A polygenic risk score (PRS), developed from 95 colorectal cancer (CRC)-associated genetic risk variants, is more strongly associated with early- than late-onset cancer, especially in the absence of family history, according to a study published online Dec. 19 in Gastroenterology.
Alexi N. Archambault, M.P.H., from the New York University School of Medicine in New York City, and colleagues examined whether a PRS correlated with the risk for early-onset CRC in 12,197 participants aged younger than 50 years versus 95,865 participants aged 50 years or older. The findings were replicated in 72,573 participants in an independent cohort.
The researchers found that for early-onset cancer, the overall associations with CRC per standard deviation of PRS were significant and were stronger than late-onset cancer. Comparing the higher versus the lowest PRS quartile, risk increased 3.7-fold and 2.9-fold for early- and late-onset CRC, respectively. Participants without a first-degree family history of CRC had the strongest association. Comparing the highest with the lowest quartiles in this group, risk increased 4.3-fold versus 2.9-fold for early- versus late-onset CRC.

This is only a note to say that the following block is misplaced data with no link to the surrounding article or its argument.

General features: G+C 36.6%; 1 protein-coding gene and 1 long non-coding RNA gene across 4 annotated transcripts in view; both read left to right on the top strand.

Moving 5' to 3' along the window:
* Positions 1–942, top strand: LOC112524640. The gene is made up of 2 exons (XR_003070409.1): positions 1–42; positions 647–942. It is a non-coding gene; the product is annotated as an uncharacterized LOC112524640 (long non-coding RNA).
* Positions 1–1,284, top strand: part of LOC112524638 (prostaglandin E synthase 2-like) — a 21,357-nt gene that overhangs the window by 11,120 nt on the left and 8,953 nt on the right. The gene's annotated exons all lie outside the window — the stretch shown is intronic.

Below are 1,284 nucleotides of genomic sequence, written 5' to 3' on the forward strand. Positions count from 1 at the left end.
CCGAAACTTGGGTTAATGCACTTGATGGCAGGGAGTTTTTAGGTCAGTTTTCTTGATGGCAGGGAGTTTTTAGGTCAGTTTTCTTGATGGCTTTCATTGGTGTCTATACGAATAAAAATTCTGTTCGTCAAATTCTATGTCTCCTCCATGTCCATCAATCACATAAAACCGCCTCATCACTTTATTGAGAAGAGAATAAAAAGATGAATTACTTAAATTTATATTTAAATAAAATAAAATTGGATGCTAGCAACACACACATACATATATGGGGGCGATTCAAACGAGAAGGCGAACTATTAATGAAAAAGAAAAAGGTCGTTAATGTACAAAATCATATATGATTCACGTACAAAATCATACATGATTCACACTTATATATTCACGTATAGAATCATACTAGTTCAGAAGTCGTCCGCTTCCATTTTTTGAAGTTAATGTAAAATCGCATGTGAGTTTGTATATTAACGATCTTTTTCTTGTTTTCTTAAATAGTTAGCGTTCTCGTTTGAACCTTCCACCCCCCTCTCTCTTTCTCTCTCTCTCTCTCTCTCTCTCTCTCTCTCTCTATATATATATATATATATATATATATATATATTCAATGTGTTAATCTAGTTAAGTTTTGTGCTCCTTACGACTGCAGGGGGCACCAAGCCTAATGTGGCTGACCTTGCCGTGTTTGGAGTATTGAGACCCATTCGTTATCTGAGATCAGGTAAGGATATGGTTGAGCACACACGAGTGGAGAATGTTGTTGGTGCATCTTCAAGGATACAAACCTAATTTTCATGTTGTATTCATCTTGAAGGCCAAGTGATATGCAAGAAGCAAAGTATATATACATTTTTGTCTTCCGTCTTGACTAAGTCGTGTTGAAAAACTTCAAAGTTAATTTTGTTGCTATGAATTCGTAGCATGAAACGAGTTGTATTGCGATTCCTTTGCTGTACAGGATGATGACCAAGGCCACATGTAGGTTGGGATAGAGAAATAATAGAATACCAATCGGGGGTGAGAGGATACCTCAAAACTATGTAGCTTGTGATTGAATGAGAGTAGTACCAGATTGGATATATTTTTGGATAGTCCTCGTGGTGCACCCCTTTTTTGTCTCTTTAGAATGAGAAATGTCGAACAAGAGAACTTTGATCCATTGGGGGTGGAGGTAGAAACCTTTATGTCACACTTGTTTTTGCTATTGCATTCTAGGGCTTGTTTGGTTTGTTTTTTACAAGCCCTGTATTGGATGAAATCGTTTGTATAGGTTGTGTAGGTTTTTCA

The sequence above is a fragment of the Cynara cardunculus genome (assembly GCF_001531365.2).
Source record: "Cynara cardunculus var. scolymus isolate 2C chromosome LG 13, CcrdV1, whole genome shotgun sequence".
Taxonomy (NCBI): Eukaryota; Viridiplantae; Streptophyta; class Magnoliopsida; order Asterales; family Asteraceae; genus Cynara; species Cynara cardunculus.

"The PRS may contribute, along with lifestyle and environmental risk profiling, toward prioritizing individuals at increased susceptibility to early-onset CRC for personalized screening regimens or other intervention strategies," the authors write. "By selecting high-risk individuals <50 years of age, we can reduce the burden on early detection programs and potentially provide more individualized prevention approaches."
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